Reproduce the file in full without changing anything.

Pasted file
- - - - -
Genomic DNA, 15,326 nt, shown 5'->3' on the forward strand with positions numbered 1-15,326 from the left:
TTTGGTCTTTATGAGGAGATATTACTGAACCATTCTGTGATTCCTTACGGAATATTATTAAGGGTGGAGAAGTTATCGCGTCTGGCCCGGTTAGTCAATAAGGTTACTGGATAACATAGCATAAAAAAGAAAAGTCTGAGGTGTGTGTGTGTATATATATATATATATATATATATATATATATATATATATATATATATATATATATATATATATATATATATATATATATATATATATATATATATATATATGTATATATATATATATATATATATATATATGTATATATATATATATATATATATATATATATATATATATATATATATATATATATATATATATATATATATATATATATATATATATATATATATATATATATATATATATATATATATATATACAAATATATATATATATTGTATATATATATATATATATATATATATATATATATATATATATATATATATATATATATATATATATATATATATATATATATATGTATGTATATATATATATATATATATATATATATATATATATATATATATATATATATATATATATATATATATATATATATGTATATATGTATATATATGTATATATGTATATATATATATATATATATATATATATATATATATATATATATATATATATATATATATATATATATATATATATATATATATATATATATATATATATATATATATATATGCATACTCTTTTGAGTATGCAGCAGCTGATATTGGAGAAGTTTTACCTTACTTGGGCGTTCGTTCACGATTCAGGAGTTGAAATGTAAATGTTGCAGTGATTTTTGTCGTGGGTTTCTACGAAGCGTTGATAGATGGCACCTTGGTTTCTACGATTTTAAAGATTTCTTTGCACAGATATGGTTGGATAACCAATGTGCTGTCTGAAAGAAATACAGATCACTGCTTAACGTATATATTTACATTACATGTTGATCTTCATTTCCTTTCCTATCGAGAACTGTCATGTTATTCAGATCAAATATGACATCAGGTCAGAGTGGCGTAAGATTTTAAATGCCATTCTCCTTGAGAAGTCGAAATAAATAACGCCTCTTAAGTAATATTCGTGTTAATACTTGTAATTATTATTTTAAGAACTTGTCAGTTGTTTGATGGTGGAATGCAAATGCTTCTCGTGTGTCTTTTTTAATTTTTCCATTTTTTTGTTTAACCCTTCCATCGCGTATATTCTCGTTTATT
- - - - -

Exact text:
Genomic DNA, 15,326 nt, shown 5'->3' on the forward strand with positions numbered 1-15,326 from the left:
TTTGGTCTTTATGAGGAGATATTACTGAACCATTCTGTGATTCCTTACGGAATATTATTAAGGGTGGAGAAGTTATCGCGTCTGGCCCGGTTAGTCAATAAGGTTACTGGATAACATAGCATAAAAAAGAAAAGTCTGAGGTGTGTGTGTGTATATATATATATATATATATATATATATATATATATATATATATATATATATATATATATATATATATATATATATATATATATATATATATATATATATATGTATATATATATATATATATATATATATATGTATATATATATATATATATATATATATATATATATATATATATATATATATATATATATATATATATATATATATATATATATATATATATATATATATATATATATATATATATATATATATACAAATATATATATATATTGTATATATATATATATATATATATATATATATATATATATATATATATATATATATATATATATATATATATATATATATATATATGTATGTATATATATATATATATATATATATATATATATATATATATATATATATATATATATATATATATATATATATATATGTATATATGTATATATATGTATATATGTATATATATATATATATATATATATATATATATATATATATATATATATATATATATATATATATATATATATATATATATATATATATATATATATATATATATATATATATGCATACTCTTTTGAGTATGCAGCAGCTGATATTGGAGAAGTTTTACCTTACTTGGGCGTTCGTTCACGATTCAGGAGTTGAAATGTAAATGTTGCAGTGATTTTTGTCGTGGGTTTCTACGAAGCGTTGATAGATGGCACCTTGGTTTCTACGATTTTAAAGATTTCTTTGCACAGATATGGTTGGATAACCAATGTGCTGTCTGAAAGAAATACAGATCACTGCTTAACGTATATATTTACATTACATGTTGATCTTCATTTCCTTTCCTATCGAGAACTGTCATGTTATTCAGATCAAATATGACATCAGGTCAGAGTGGCGTAAGATTTTAAATGCCATTCTCCTTGAGAAGTCGAAATAAATAACGCCTCTTAAGTAATATTCGTGTTAATACTTGTAATTATTATTTTAAGAACTTGTCAGTTGTTTGATGGTGGAATGCAAATGCTTCTCGTGTGTCTTTTTTAATTTTTCCATTTTTTTGTTTAACCCTTCCATCGCGTATATTCTCGTTTATT